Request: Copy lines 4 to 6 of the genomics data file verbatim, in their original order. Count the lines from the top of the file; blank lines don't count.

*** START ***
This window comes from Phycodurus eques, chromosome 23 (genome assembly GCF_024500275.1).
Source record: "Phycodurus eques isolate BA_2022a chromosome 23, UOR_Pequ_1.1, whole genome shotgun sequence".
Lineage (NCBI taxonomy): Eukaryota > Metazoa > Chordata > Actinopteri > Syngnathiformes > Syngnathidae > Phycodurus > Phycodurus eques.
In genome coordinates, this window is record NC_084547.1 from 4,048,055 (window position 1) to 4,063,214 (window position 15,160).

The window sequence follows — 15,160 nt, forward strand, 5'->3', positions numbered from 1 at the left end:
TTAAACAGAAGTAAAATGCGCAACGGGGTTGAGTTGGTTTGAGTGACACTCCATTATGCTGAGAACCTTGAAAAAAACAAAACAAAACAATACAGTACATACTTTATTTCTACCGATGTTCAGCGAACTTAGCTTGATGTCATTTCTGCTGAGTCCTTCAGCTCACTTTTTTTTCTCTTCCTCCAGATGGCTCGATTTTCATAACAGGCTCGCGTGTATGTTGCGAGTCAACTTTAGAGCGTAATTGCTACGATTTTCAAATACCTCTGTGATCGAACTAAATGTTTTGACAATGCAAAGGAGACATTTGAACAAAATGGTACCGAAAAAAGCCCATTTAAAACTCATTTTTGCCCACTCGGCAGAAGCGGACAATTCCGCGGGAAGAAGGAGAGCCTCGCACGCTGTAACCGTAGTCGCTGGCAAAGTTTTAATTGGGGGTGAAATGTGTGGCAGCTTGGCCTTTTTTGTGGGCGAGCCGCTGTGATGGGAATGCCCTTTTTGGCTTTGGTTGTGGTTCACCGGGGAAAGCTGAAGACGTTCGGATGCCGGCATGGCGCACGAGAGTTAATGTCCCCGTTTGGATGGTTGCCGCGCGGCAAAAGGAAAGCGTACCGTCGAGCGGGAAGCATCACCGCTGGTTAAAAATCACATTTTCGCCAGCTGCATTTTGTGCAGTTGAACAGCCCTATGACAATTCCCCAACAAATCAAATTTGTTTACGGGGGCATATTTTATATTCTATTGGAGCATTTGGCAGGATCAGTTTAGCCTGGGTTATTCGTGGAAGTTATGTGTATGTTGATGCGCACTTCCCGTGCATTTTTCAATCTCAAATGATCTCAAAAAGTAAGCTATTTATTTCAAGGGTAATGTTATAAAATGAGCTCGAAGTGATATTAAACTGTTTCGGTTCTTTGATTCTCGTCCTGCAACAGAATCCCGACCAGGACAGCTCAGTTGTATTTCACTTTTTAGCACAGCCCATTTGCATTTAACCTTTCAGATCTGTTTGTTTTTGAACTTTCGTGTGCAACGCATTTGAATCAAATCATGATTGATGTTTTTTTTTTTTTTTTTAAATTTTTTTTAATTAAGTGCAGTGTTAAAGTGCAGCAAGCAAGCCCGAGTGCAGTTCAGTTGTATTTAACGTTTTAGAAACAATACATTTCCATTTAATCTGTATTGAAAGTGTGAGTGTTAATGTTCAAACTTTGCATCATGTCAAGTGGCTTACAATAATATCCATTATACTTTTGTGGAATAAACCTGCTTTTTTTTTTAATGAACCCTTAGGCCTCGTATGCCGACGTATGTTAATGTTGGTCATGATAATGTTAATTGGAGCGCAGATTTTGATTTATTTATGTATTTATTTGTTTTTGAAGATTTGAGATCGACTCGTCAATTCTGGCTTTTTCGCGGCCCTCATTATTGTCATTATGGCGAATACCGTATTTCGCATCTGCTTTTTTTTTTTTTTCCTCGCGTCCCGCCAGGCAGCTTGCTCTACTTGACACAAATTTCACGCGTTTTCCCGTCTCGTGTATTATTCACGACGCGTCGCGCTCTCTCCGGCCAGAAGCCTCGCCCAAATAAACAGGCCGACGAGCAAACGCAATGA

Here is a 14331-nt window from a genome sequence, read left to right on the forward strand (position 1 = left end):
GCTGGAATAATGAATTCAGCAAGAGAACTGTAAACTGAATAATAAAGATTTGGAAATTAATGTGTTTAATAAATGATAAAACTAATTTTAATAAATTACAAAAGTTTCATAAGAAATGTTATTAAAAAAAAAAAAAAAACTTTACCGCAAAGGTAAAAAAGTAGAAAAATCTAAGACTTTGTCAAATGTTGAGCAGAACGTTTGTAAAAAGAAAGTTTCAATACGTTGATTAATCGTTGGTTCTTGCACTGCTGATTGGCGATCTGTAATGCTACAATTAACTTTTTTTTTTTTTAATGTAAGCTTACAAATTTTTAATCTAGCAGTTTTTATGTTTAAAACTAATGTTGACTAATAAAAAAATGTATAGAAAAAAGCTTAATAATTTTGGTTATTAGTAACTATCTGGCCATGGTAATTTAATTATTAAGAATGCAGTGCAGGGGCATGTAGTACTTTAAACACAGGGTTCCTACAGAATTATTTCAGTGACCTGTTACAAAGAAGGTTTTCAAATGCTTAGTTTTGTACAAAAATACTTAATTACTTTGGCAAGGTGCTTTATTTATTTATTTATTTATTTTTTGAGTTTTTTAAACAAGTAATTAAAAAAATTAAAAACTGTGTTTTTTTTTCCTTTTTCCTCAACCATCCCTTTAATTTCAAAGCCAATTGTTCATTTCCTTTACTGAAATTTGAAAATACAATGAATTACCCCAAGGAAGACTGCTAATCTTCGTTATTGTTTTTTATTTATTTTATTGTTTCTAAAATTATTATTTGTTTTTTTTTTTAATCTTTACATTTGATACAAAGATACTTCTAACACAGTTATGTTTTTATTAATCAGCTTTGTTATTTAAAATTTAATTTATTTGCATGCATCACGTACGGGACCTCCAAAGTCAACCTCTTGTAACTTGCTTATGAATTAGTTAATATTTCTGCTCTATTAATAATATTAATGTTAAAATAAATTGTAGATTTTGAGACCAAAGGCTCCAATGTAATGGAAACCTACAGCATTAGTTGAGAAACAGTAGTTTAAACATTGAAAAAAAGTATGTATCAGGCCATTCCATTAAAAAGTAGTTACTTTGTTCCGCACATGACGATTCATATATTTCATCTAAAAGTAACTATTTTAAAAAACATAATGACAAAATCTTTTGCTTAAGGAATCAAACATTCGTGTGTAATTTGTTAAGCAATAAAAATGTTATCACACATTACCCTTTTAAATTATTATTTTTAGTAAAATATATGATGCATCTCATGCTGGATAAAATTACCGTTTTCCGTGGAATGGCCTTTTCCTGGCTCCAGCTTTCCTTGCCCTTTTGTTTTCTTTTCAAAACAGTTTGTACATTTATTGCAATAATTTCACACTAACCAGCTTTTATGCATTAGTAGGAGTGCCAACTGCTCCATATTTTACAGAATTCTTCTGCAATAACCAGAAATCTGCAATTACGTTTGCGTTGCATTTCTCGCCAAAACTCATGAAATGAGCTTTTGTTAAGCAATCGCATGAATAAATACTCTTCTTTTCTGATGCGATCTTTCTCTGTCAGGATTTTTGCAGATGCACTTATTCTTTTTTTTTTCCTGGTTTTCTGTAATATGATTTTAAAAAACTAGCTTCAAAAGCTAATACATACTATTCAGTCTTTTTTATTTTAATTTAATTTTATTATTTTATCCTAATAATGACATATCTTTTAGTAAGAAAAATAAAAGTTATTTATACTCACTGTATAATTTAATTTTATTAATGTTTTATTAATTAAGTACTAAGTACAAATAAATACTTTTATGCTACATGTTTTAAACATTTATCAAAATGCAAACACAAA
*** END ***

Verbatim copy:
In genome coordinates, this window is record NC_084547.1 from 4,048,055 (window position 1) to 4,063,214 (window position 15,160).

The window sequence follows — 15,160 nt, forward strand, 5'->3', positions numbered from 1 at the left end:
TTAAACAGAAGTAAAATGCGCAACGGGGTTGAGTTGGTTTGAGTGACACTCCATTATGCTGAGAACCTTGAAAAAAACAAAACAAAACAATACAGTACATACTTTATTTCTACCGATGTTCAGCGAACTTAGCTTGATGTCATTTCTGCTGAGTCCTTCAGCTCACTTTTTTTTCTCTTCCTCCAGATGGCTCGATTTTCATAACAGGCTCGCGTGTATGTTGCGAGTCAACTTTAGAGCGTAATTGCTACGATTTTCAAATACCTCTGTGATCGAACTAAATGTTTTGACAATGCAAAGGAGACATTTGAACAAAATGGTACCGAAAAAAGCCCATTTAAAACTCATTTTTGCCCACTCGGCAGAAGCGGACAATTCCGCGGGAAGAAGGAGAGCCTCGCACGCTGTAACCGTAGTCGCTGGCAAAGTTTTAATTGGGGGTGAAATGTGTGGCAGCTTGGCCTTTTTTGTGGGCGAGCCGCTGTGATGGGAATGCCCTTTTTGGCTTTGGTTGTGGTTCACCGGGGAAAGCTGAAGACGTTCGGATGCCGGCATGGCGCACGAGAGTTAATGTCCCCGTTTGGATGGTTGCCGCGCGGCAAAAGGAAAGCGTACCGTCGAGCGGGAAGCATCACCGCTGGTTAAAAATCACATTTTCGCCAGCTGCATTTTGTGCAGTTGAACAGCCCTATGACAATTCCCCAACAAATCAAATTTGTTTACGGGGGCATATTTTATATTCTATTGGAGCATTTGGCAGGATCAGTTTAGCCTGGGTTATTCGTGGAAGTTATGTGTATGTTGATGCGCACTTCCCGTGCATTTTTCAATCTCAAATGATCTCAAAAAGTAAGCTATTTATTTCAAGGGTAATGTTATAAAATGAGCTCGAAGTGATATTAAACTGTTTCGGTTCTTTGATTCTCGTCCTGCAACAGAATCCCGACCAGGACAGCTCAGTTGTATTTCACTTTTTAGCACAGCCCATTTGCATTTAACCTTTCAGATCTGTTTGTTTTTGAACTTTCGTGTGCAACGCATTTGAATCAAATCATGATTGATGTTTTTTTTTTTTTTTTTAAATTTTTTTTAATTAAGTGCAGTGTTAAAGTGCAGCAAGCAAGCCCGAGTGCAGTTCAGTTGTATTTAACGTTTTAGAAACAATACATTTCCATTTAATCTGTATTGAAAGTGTGAGTGTTAATGTTCAAACTTTGCATCATGTCAAGTGGCTTACAATAATATCCATTATACTTTTGTGGAATAAACCTGCTTTTTTTTTTAATGAACCCTTAGGCCTCGTATGCCGACGTATGTTAATGTTGGTCATGATAATGTTAATTGGAGCGCAGATTTTGATTTATTTATGTATTTATTTGTTTTTGAAGATTTGAGATCGACTCGTCAATTCTGGCTTTTTCGCGGCCCTCATTATTGTCATTATGGCGAATACCGTATTTCGCATCTGCTTTTTTTTTTTTTTCCTCGCGTCCCGCCAGGCAGCTTGCTCTACTTGACACAAATTTCACGCGTTTTCCCGTCTCGTGTATTATTCACGACGCGTCGCGCTCTCTCCGGCCAGAAGCCTCGCCCAAATAAACAGGCCGACGAGCAAACGCAATGA